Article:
Thank you for saying that not all people can just “get over” their partner’s cheating. I used to feel bad because I couldn’t forgive my boyfriend.
We dated long distance for two and a half years. We lived in different cities and saw each other every other weekend. A year and a half into dating, I found out he “had coffee” with a woman two different times. I forgave him, thinking maybe he was scared because we were getting closer.
Five months ago I learned he had been to bed with the woman he “had coffee with,” more than once and at his home! Still later I learned he had sex with other women.
I was devastated! I tried to forgive, but in my mind there was no justification. He could have told me as this affected my life, too. I was livid that he put my health in danger. At first, I felt so alone, not wanting to tell anyone because I felt something was wrong with me because he couldn’t love me exclusively.
Friends said I must forgive him, but I couldn’t because he knew what he did was wrong. He had unprotected sex with these women, and I thought we were monogamous. I was on the pill but didn’t use any other form of protection.
Today I go through the motions of living. I haven’t been intimate with him in a long time. Thank you for saying I don’t have to forgive or that I should change my thinking and excuse what he did because he had “reasons.”
I can’t get over it. We bought a house together and I feel stuck. He should have known the dangers of what he was doing.
Kate, the key line in your letter is “he should have known the dangers of what he was doing.” Of course, he knew. He wasn’t thinking about you, he was thinking about himself.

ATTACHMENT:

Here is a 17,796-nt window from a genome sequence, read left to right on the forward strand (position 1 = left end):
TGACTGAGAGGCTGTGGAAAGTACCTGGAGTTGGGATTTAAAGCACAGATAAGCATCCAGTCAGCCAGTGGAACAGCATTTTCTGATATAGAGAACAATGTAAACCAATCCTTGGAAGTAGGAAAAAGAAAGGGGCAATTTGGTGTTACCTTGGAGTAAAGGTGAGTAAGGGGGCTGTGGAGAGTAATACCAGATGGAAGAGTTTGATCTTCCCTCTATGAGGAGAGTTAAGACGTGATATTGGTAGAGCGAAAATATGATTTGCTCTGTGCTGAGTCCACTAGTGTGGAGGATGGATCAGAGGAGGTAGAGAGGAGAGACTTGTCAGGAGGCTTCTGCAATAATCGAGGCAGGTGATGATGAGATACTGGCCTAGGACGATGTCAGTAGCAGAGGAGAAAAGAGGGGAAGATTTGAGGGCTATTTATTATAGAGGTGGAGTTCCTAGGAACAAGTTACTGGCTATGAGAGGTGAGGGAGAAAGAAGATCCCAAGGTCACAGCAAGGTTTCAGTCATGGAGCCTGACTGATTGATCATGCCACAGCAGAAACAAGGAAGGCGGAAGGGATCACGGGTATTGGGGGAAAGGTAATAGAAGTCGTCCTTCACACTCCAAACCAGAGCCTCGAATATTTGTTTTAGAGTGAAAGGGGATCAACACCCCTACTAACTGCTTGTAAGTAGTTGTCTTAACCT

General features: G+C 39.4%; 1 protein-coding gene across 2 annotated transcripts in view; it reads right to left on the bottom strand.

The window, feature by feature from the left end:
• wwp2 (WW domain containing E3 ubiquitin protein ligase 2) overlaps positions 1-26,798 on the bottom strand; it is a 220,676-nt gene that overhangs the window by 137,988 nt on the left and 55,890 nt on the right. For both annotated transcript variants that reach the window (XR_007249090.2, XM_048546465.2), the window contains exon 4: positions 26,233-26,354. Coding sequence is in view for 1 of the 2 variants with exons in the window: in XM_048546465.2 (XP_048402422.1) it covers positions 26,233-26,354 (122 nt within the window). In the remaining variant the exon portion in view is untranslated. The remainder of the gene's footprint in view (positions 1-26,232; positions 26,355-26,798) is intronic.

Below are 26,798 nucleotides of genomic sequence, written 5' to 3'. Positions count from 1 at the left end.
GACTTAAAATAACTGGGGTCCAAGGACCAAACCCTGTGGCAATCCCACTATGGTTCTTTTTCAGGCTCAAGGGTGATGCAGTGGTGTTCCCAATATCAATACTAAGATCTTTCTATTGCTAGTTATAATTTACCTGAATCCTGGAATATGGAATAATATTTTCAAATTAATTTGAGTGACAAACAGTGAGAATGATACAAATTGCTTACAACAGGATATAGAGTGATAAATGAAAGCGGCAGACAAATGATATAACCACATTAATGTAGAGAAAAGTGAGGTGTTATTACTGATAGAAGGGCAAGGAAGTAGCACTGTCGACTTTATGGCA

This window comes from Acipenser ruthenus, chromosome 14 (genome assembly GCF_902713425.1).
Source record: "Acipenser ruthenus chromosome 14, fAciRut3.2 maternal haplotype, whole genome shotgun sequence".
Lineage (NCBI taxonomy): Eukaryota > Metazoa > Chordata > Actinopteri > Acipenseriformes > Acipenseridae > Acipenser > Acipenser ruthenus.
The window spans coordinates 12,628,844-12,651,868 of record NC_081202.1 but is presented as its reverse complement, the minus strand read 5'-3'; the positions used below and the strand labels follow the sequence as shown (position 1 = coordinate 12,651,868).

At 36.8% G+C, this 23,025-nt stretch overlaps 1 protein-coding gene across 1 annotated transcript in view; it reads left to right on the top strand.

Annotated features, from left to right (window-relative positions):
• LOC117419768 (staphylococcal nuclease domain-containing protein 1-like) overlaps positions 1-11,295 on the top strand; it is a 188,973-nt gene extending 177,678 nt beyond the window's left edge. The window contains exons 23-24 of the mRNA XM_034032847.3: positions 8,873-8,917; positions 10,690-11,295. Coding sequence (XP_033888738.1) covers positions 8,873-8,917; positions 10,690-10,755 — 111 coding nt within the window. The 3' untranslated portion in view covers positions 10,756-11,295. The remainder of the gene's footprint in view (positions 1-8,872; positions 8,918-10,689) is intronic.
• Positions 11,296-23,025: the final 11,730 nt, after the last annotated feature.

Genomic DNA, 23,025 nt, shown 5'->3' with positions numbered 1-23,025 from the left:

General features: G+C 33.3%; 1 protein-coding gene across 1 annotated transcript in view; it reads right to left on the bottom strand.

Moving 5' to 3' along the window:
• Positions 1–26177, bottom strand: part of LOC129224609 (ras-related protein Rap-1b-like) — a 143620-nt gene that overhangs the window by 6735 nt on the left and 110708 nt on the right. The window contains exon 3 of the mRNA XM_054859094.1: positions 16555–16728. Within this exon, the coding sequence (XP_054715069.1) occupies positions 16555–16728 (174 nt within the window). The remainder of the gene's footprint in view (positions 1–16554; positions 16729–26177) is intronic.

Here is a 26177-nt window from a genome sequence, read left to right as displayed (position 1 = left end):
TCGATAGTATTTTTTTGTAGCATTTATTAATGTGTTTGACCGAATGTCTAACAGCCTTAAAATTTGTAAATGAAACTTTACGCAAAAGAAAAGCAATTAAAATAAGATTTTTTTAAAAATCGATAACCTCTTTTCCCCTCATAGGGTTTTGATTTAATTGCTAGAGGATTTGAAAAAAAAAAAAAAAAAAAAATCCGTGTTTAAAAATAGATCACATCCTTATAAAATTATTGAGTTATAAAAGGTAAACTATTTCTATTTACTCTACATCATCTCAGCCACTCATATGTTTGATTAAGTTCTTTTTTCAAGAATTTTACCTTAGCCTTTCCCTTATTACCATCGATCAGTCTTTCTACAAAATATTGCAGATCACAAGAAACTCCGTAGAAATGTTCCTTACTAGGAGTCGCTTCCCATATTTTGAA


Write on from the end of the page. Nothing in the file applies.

As an ordinary good person, you cannot understand that way of thinking. When you make a mistake, you own it and try to do better next time. You thought he understood the world as you understand the world. You thought he believed as you believe.
But he does not see things from your perspective. If you want to understand his perspective, read the “Narcissist’s Prayer,” a so-called prayer that has been making the rounds on social media for a few years.
It begins this way. “I didn’t do it. If I did it, it wasn’t that bad. If it was that bad, it wasn’t a big deal. If it was a big deal, it’s not my fault. If it was my fault, I didn’t mean it. If I did mean it, then you deserved it.”
He doesn’t care about your well-being. If it took both your incomes to buy the house, he saw it as simply meeting his own needs.
Thinking you can or should forgive a narcissist is a mistake. A narcissist doesn’t want it or need it because they don’t feel they are doing anything wrong. It’s like trying to “forgive” a snake for biting you. It was just being a snake.
Good people have a hard time understanding people who lack empathy. They think politeness, manners, and good intentions will always win the day. But the rules of sportsmanship don’t work on people who are not good sports.
Sometimes women fall for men who act strong, confusing their narcissism with strength. Perhaps that’s what happened to you. He was on the prowl, and as the Persian poet Rumi said, “A lion is most handsome when looking for food.”
Now that you know the truth, look for the first opportunity to escape. See a lawyer and plan your exit strategy. Don’t live your life with hand-me-downs. Don’t tolerate in him what he would never tolerate in you.
Your heart became a meal for him. He stole your past, but that is no reason to let him steal your future.
A note from Wayne & Tamara
We are looking for a few people who would like to be a beta reader for our new book. A beta reader simply reads the book and makes any comments or suggestions that come to mind. Email us at [email protected]
We will respond individually to each beta reader.
The book is about a 3-4 hour read, and the feedback needs to be completed within 10 days.
The title is Age Difference Relationships, When Is the Gap Insurmountable? and you will probably find it applies to more than just age-difference relationships.
Wayne & Tamara
Email us at [email protected]